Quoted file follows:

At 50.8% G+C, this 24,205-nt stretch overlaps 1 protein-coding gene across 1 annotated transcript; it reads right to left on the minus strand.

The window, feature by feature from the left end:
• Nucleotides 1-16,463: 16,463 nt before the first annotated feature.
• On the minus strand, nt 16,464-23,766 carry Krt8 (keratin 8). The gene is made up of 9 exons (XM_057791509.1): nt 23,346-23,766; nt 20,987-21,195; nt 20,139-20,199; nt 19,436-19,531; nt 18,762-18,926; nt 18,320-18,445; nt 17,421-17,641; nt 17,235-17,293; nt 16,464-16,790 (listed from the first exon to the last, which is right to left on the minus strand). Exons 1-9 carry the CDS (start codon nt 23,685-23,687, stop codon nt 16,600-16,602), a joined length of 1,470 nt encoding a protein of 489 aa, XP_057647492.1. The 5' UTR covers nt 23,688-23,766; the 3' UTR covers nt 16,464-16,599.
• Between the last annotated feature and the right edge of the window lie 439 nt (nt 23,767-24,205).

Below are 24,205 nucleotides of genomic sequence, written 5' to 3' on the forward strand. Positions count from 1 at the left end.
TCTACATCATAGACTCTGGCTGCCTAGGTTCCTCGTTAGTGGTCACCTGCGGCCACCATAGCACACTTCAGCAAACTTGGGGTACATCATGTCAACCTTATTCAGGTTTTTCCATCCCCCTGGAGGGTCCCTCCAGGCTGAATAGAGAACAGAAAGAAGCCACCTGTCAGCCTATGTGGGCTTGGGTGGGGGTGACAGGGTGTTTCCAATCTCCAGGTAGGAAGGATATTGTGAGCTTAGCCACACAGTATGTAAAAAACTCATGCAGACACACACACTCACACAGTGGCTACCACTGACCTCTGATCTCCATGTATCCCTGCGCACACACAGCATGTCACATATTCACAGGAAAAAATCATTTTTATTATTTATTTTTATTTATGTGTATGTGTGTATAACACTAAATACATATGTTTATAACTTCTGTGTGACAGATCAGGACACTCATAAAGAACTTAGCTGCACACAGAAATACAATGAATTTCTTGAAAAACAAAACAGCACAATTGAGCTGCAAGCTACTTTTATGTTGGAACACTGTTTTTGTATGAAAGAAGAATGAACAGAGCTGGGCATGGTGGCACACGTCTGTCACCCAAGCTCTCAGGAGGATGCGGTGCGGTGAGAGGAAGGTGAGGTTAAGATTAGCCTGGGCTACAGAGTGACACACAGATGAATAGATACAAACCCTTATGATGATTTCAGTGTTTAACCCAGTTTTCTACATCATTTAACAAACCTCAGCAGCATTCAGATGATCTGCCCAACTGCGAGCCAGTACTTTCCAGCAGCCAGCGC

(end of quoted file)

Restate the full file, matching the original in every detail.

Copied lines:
At 50.8% G+C, this 24,205-nt stretch overlaps 1 protein-coding gene across 1 annotated transcript; it reads right to left on the minus strand.

The window, feature by feature from the left end:
• Nucleotides 1-16,463: 16,463 nt before the first annotated feature.
• On the minus strand, nt 16,464-23,766 carry Krt8 (keratin 8). The gene is made up of 9 exons (XM_057791509.1): nt 23,346-23,766; nt 20,987-21,195; nt 20,139-20,199; nt 19,436-19,531; nt 18,762-18,926; nt 18,320-18,445; nt 17,421-17,641; nt 17,235-17,293; nt 16,464-16,790 (listed from the first exon to the last, which is right to left on the minus strand). Exons 1-9 carry the CDS (start codon nt 23,685-23,687, stop codon nt 16,600-16,602), a joined length of 1,470 nt encoding a protein of 489 aa, XP_057647492.1. The 5' UTR covers nt 23,688-23,766; the 3' UTR covers nt 16,464-16,599.
• Between the last annotated feature and the right edge of the window lie 439 nt (nt 23,767-24,205).

Below are 24,205 nucleotides of genomic sequence, written 5' to 3' on the forward strand. Positions count from 1 at the left end.
TCTACATCATAGACTCTGGCTGCCTAGGTTCCTCGTTAGTGGTCACCTGCGGCCACCATAGCACACTTCAGCAAACTTGGGGTACATCATGTCAACCTTATTCAGGTTTTTCCATCCCCCTGGAGGGTCCCTCCAGGCTGAATAGAGAACAGAAAGAAGCCACCTGTCAGCCTATGTGGGCTTGGGTGGGGGTGACAGGGTGTTTCCAATCTCCAGGTAGGAAGGATATTGTGAGCTTAGCCACACAGTATGTAAAAAACTCATGCAGACACACACACTCACACAGTGGCTACCACTGACCTCTGATCTCCATGTATCCCTGCGCACACACAGCATGTCACATATTCACAGGAAAAAATCATTTTTATTATTTATTTTTATTTATGTGTATGTGTGTATAACACTAAATACATATGTTTATAACTTCTGTGTGACAGATCAGGACACTCATAAAGAACTTAGCTGCACACAGAAATACAATGAATTTCTTGAAAAACAAAACAGCACAATTGAGCTGCAAGCTACTTTTATGTTGGAACACTGTTTTTGTATGAAAGAAGAATGAACAGAGCTGGGCATGGTGGCACACGTCTGTCACCCAAGCTCTCAGGAGGATGCGGTGCGGTGAGAGGAAGGTGAGGTTAAGATTAGCCTGGGCTACAGAGTGACACACAGATGAATAGATACAAACCCTTATGATGATTTCAGTGTTTAACCCAGTTTTCTACATCATTTAACAAACCTCAGCAGCATTCAGATGATCTGCCCAACTGCGAGCCAGTACTTTCCAGCAGCCAGCGC